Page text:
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A recent vote by the San Antonio city council will prohibit Chick-fil-a from opening a restaurant at San Antonio International Airport. If you’ve been paying attention, you know why this is happening. It’s not because Chick-fil-a has bad food. It’s not because the workers are rude. It’s because, as one council member describes it, Chick-fil-a has a “legacy of anti-LGBT behavior.”

The company’s giving records are the real source of concern for LGBT activists. Just a day before the city council’s decision, Think Progress published a report detailing the nefarious groups Chick-fil-a had given money too.

Here they are.

The Fellowship of Christian Athletes.

The Paul Anderson Youth Home.

The Salvation Army.

That’s right. You are now living in a world where the Fellowship of Christian Athletes and the Salvation Army are treated as quasi-terrorist organizations.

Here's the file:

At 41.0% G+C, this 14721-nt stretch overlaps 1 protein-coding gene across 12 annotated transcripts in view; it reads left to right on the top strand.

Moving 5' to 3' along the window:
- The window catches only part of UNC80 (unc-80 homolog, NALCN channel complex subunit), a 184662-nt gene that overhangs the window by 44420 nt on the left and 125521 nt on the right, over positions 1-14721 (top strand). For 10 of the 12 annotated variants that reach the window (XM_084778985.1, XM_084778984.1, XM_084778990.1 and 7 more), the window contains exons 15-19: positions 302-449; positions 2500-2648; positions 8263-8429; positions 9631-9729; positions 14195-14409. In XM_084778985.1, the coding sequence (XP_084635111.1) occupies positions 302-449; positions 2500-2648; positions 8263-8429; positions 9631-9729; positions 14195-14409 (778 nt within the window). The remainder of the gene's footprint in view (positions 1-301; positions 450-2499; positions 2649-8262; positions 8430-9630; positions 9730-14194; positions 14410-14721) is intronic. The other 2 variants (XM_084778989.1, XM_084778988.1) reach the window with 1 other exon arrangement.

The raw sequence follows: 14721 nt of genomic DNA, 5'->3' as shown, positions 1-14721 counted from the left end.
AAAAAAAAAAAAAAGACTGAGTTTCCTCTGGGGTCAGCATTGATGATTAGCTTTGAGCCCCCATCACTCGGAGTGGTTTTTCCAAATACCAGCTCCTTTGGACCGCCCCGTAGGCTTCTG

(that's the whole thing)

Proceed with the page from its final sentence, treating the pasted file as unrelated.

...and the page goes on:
What’s the common element between each of these organizations? They subscribe to the biblical and historical teaching of Scripture in regards to marriage and sexuality. Something tells me that the San Antonio city council would have less of a problem with Chick-fil-a had they given money to Hamas.

Let’s take a look at some of the other causes that Chick-fil-a supported in 2017 with the money you gave them for a chicken sandwich.

They sent 375 kids to a week-long summer camp.

They made their Chick-fil-a Leader Academy available to 705 high schools.

They provided 923 volunteers for specific service opportunities.

They gave out 3,439 scholarships.

They donated 52,009 meals.

I’m sure that the residents of San Antonio can rest easy at night now knowing that their elected officials have made it clear that the local government will have no part in this kind of good will.